• Capital raises and share dilution can be a negative but also a positive if leading to greater growth and profitability
  • Martin Currie Australia considers how a company funds long-term growth as important component of their management and quality ratings
  • PrimaryMarkets said investors should look at how much value will be added to a company through capital raise compared to no capital raise

So, a company you’re invested in has just announced it is undertaking a big capital raise. Perhaps it’s a resources company looking for funds to do further exploration, a biotech needing the big cash to get a trial underway or a fintech making a takeover play.

Every afternoon at Stockhead we cover off the full list of companies that have gone into a trading halt, which has to be done before a  company pursues a capital raise, in both our Last Orders and Closing Bell articles.

When a company issues additional shares it can reduce the value of existing investors’ shares and consequently their proportional ownership of the company. Basically, it’s reducing your slice of the pie.

It is called share dilution and experts agree investors do need to be aware of the consequences of a capital raise on their stock. But just how worried should you be about share dilution?  Stockhead asked three experts for their opinion of capital raises and share dilution.

Understanding EPS accretion

Martin Currie Australia portfolio manager Will Baylis told Stockhead it considers how a company funds its long-term growth as an important component of their management and quality ratings.

“If a company can grow from the cashflow generated by the business, this suggests the company can have very low levels of debt and no need to issue new equity to fund future growth,” he said.

“If, however, a company does choose to raise equity, for example to fund an acquisition, via the issuance of new shares, it needs to result in EPS accretion.”

Baylis said typically an accretive acquisition increases the acquiring company’s earnings per share (EPS) and tend to be favourable for a company’s market price, improving long-term total shareholder returns. But on the other hand…

“If the use of equity dilutes EPS, the share price may fall to reflect the dilution and diminish total shareholder returns,” he said.

All comes down to value

PrimaryMarkets CEO Marcus Ritchie said the secret to understanding potential share dilution downside of raising capital is a comparison between how much value will be added to the company by sensibly deploying the capital raised versus how much value will accrue to shareholders in the absence of raising capital.

He said as an example to illustrate the point Company A shares are valued at $100 and, assuming no capital raising, expects to grow its value organically by 20% to $120 in 12 months’ time.

However, Company A also believes that if it raises $20 of new capital at a 10% discount to its $100 share valuation – ie at $90 – it can invest that capital and potentially drive the company’s value up to $200 in 12 months’ time.

“Clearly in the Company A example raising capital, even given a potentially dilutive impact, is better for all shareholders than not raising capital,” Ritchie said.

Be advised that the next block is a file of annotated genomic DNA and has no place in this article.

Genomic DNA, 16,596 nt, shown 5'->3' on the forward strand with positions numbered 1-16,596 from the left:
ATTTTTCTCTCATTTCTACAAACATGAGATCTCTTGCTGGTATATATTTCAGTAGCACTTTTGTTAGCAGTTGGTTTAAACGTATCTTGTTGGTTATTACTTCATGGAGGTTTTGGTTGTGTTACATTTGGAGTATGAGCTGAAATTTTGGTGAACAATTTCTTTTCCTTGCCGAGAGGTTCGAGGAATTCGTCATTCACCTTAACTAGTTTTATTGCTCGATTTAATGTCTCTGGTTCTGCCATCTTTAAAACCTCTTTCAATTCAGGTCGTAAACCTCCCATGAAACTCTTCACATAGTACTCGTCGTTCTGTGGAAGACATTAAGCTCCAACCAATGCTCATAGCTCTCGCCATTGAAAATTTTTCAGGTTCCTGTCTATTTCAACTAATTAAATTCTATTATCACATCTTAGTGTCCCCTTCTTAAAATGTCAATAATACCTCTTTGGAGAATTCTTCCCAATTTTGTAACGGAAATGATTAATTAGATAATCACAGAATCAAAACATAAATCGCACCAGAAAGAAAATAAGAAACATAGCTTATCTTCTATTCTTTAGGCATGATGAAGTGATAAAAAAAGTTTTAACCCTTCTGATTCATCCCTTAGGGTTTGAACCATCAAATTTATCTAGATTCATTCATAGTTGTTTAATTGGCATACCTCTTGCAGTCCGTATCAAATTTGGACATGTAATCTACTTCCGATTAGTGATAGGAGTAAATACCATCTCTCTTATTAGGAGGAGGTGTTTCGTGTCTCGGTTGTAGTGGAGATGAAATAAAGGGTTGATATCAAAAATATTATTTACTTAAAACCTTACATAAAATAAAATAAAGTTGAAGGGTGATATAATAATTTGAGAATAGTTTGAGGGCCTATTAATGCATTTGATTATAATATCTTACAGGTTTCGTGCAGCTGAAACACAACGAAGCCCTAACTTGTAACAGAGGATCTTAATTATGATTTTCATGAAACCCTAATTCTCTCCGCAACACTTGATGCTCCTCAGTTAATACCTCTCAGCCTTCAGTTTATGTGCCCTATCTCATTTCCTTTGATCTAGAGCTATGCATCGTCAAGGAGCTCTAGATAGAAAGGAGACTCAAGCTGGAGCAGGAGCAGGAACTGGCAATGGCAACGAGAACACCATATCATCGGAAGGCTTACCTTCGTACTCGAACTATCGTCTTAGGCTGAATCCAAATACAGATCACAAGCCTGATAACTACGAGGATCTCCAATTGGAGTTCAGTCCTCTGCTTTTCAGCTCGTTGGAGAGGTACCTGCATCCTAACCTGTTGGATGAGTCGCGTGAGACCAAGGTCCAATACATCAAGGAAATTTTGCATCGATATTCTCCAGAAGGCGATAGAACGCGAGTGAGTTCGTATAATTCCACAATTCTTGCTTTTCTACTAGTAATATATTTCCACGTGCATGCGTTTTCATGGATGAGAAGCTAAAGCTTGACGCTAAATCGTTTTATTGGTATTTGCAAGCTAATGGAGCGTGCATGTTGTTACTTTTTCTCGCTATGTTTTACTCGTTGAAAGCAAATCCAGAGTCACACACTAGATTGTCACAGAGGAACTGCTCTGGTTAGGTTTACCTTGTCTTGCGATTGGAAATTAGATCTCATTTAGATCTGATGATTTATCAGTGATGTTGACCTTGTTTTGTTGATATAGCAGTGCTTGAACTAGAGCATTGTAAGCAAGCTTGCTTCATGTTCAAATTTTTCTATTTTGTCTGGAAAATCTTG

“However, if that capital is wasted and the value drops to $80 then everyone is worse off.”

So, what does it all mean?

“Have faith in management’s ability to use capital wisely to create substantial value accretion,” Ritchie said.

“If they believe in the company’s growth story then shareholders should be willing to have their holdings diluted on the premise that the capital being raised is adequately put to greater growth and profitability.”

Ritchie said PrimaryMarkets provides a trading platform for investors to trade in private companies,  like a stock market.

He said it also facilitates private company capital raises which are usually attractively priced compared to the premiums attached to IPOs.

“By providing trading liquidity to investors, this helps private companies raise capital as it enables investors to trade their shares,” he said.

“Historically investors holding shares in private companies could only exit via a trade sale to another market player or via IPOs, both of which are uncertain and can take considerable time.”

Dilution essential when analysing stocks

DNR Capital investment analysts Chris Tynan told Stockhead dilution is an essential consideration when analysing stocks.

“There are many reasons for companies to issue new shares, and if investors can’t (or don’t) participate at their pro-rated level, they effectively own less of the business than before,” he said.

Tynan said there were several examples early in the Covid-19 pandemic where companies raised capital to shore-up balance sheets.

“Whilst prudent at the time, the way many capital raisings were structured saw shares often placed at a discount to mainly institutional shareholders, some who were not even current holders,” he said.

“This made the process easier and fantastically profitable for underwriting banks, but unless a share purchase plan (SPP) was undertaken, it left shareholders, retail especially, to suffer significant dilution.

“As shares rapidly recovered, dilution left these shareholders with smaller relative ownership of the company and therefore lower returns.”

So, while dilution can be a negative, it can also be positive based on the premise the capital leads to greater opportunities for the company and your underlying investment will raise in value.